3
$\begingroup$

Is there any way using the usual (Kolmogorov) axioms of probability to describe/model the following situation :

A value $v \in \mathbb{R}$ has an equal probability of being measured anywhere in the interval $(-\infty, +\infty)$. What we want to express is that :

  1. The probability of getting some value, in other words, some $v \in (-\infty, \infty)$, is 1.

  2. If there are two intervals $A$ and $B$, and $|A|=k\ |B|$, then the probability of $v$ being in $A$ is $k$ times the probability of $v$ being in $B$.

When attempting to model it with probability axioms, since the interval of all possible values for $v$ is infinite, each finite interval in $\mathbb{R}$ will have probability $0$. Countably adding the probability of finite intervals to get the entire $\mathbb{R}$ will then still yield $0$, which is not compatible with the axiom that $P(\mathbb{R})=1$. Also, there seems to be no way to express 2 above.

$\endgroup$
  • 1
    $\begingroup$ Your argument is right. There is no such probability measure. $\endgroup$ – André Nicolas Dec 31 '15 at 22:04
1
$\begingroup$

Your argument is solid. In fact, given any infinite set $X$ for which there is a countably-infinite partition $\mathscr P$ into sets of equal cardinality, there is no uniform probability measure on $X$ making all $\mathscr P$-sets measurable.

$\endgroup$
  • $\begingroup$ So then how does one model this situation, which can arise as a fairly natural notion - for example, if the value being measured is the position of a particle, then the two conditions essentially say "The particle can be found anywhere, will definitely be found somewhere, and with a chance proportional to the length of your detection device" ? $\endgroup$ – user9875 Dec 31 '15 at 23:15
  • $\begingroup$ One instead uses a measure, like the Lebesgue measure. It acts like a probability measure, but with the space having infinite measure. $\endgroup$ – Cameron Buie Dec 31 '15 at 23:33
0
$\begingroup$

Depending upon the source, there are two sets of axioms that are sometimes called "Kolmogorov's axioms."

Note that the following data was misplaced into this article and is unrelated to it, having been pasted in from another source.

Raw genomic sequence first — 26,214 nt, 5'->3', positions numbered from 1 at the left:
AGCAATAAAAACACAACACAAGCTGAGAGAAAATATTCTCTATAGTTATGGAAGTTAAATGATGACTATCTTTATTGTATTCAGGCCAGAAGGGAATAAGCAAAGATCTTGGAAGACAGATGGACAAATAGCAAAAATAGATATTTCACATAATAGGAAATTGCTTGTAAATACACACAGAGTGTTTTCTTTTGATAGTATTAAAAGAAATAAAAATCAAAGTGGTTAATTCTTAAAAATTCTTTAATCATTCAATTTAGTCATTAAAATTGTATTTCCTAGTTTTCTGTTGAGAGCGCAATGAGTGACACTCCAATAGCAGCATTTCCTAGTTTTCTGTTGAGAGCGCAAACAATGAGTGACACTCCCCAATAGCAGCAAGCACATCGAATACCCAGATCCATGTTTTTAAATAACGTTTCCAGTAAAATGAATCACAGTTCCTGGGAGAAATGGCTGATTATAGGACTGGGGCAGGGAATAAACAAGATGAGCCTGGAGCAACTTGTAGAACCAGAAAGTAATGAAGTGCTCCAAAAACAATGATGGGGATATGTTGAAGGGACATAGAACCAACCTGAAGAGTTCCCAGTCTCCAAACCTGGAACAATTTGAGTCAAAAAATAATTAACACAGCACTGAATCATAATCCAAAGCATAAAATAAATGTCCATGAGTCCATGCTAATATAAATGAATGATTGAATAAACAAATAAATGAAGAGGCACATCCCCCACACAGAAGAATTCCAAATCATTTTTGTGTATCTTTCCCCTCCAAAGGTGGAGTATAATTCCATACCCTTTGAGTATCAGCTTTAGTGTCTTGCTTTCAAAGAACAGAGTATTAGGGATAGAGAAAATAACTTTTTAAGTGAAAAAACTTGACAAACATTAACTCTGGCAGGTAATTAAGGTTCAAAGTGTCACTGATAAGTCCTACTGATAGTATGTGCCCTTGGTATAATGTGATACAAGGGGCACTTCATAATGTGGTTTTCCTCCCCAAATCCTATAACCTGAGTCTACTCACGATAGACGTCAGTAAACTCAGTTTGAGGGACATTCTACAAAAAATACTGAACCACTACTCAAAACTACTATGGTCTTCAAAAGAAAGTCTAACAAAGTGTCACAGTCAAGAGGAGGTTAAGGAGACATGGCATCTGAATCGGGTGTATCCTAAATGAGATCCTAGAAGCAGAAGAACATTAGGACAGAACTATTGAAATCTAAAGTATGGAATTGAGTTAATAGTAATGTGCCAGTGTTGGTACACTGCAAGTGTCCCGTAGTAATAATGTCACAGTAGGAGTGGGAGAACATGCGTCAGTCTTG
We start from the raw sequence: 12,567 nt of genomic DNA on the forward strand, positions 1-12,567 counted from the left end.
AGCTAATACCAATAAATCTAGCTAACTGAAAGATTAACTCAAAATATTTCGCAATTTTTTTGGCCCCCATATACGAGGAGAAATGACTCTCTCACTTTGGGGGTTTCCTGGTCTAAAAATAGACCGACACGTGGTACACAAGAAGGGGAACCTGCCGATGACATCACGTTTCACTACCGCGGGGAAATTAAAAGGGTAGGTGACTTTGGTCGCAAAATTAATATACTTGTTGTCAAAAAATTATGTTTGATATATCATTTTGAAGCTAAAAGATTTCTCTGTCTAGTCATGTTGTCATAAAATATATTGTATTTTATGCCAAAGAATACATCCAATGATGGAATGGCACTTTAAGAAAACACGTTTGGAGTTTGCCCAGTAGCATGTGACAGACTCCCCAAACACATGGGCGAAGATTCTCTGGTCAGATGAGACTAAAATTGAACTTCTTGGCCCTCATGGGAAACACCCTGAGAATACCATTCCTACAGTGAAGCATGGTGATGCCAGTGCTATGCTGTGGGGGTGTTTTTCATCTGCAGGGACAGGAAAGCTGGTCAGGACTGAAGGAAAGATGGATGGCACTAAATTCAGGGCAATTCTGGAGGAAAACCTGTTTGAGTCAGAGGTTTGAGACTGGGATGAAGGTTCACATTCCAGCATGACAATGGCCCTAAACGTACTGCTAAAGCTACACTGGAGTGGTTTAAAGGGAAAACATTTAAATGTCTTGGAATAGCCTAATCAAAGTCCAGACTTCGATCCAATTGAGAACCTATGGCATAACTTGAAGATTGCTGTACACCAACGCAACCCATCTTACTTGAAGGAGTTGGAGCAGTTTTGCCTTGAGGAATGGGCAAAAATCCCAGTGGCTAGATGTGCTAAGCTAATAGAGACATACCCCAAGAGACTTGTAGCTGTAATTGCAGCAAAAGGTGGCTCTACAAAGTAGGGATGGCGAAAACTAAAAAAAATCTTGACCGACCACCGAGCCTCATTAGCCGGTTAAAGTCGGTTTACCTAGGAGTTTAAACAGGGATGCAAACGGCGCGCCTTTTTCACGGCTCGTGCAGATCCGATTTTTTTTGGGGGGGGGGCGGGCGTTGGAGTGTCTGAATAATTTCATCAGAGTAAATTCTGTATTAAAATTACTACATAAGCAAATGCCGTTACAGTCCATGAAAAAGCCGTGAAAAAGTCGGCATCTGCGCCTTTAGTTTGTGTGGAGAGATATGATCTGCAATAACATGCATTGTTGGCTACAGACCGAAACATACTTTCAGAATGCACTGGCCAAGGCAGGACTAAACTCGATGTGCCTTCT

1. One set of axioms requires that probability be finitely additive, i.e., for any finite collection of disjoint events $A_1, \ldots, A_n$, the probability of the union $P(\bigcup_{i \leq n} A_i)$ is equal to the sum $\sum_{i \leq n} P(A_i)$.

  2. Often times, however, Kolmogorov's axioms are said to require countable additivity, i.e., for any countable collection of disjoint events $\{A_n: n \in \mathbb{N}\}$, the probability of the union $P(\bigcup_{n \in \mathbb{N}} A_n)$ is equal to the sum $\sum_{n \in \mathbb{N}} P(A_i)$.

The latter condition is obviously strictly stronger than the former.

Your two conditions are possible to fulfil if only finite additivity is required of a probability measure, but they are impossible to satisfy if a probability measure is required to be countably additive.

To see that they cannot be satisfied for a countably additive measure, note that the intervals $\{[z,z+1): z \in \mathbb{Z}\}$ cover the real number line. By countable additivity, at least one of those intervals must have positive probability if the entire real line has positive probability. Now if any interval $A$ has positive probability $r$, then the interval $[0,1]$ has probability $1/|A|$ by your second condition. By finite additivity (which is entailed by countable additivity), it follows that the intervals $[0,1), [1,2), \ldots [M, M+1)$ have probability greater than $1$, where $M$ is the ceiling of $(|A|)+1$. That's obviously impossible.

If probability is only required to be finitely additive, however, it is possible to define a measure that satisfies your two conditions. The reason is that one can assign every interval of finite length probability zero, and so your second condition is immediately satisfied. A good source to consult is Savage's Foundation of Statistics, which contains a discussion of the importance of finitely additive probability measures.

$\endgroup$

Your Answer

By clicking “Post Your Answer”, you agree to our terms of service, privacy policy and cookie policy

Not the answer you're looking for? Browse other questions tagged or ask your own question.